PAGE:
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Last week’s Treasury report from Sir Charlie Bean on the methods by which national economic statistics are collected confirms that there has been relatively little change since the ONS began measuring GDP 75 years ago in wartime Britain. Yet our data needs - and our ability to collect them through digital sources - has changed considerably.
The reputation of economics and economists, never high, has been a victim of the crash of 2008. The Queen was hardly alone in asking why no one had predicted it. An even more serious criticism is that the economic policy debate that followed seems only to replay the similar debate after 1929. The issue is budgetary austerity versus fiscal stimulus, and the positions of the protagonists are entirely predictable from their previous political allegiances.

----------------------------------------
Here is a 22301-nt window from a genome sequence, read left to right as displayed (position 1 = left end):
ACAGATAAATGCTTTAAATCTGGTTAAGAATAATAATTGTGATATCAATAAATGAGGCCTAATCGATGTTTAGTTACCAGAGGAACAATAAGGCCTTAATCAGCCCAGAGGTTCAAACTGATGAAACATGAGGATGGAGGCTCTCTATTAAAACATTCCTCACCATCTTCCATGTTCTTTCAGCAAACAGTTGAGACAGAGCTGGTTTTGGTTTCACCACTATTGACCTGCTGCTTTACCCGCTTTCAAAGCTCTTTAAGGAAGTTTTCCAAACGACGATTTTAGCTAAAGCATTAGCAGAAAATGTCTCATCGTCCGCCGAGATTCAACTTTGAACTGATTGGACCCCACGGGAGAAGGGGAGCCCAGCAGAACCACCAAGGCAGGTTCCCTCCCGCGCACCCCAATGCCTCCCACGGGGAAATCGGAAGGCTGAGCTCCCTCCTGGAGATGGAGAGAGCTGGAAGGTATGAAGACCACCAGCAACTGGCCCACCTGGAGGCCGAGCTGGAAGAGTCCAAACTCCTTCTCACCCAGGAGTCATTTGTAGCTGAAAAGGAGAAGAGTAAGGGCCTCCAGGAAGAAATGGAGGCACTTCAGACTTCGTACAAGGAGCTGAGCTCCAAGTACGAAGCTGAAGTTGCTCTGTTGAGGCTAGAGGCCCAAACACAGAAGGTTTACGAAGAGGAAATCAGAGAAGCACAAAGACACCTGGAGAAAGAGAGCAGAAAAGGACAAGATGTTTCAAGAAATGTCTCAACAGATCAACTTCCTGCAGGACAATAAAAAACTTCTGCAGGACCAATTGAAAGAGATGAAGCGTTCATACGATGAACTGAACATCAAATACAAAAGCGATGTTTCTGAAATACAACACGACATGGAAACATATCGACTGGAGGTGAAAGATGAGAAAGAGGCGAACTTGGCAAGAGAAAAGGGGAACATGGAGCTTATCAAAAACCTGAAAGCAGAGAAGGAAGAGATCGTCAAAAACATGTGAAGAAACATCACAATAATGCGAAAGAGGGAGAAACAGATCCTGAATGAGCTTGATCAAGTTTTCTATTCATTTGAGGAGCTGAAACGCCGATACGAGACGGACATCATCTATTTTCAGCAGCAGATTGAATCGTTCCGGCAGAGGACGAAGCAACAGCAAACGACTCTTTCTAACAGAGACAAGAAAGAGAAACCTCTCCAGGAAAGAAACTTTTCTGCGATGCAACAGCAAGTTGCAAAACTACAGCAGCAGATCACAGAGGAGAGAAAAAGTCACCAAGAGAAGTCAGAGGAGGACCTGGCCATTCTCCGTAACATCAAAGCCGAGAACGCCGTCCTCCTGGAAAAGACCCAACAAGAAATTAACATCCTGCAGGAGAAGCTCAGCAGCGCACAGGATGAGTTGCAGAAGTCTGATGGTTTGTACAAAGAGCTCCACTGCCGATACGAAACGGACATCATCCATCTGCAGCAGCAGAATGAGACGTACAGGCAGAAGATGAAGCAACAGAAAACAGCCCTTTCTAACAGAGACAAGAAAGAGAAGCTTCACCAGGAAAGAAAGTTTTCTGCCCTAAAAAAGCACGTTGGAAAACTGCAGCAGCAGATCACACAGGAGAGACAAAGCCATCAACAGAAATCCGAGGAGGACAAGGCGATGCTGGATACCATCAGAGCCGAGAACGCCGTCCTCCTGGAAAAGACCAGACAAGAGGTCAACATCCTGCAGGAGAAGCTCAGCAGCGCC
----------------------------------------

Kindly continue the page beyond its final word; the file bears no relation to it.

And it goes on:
The SNP’s victory in the 5th May elections, which delivered an overall majority of 69 out of the 129 seats, means that the party can now fulfil its commitment to push for a referendum on independence. But independence, if achieved, would bring complications—both political and economic.
Government spin is especially debilitating because government is a monopoly supplier of much of the information that an informed democracy requires.
The most effective control is other parties’ diligence in assessing the businesses with which they deal.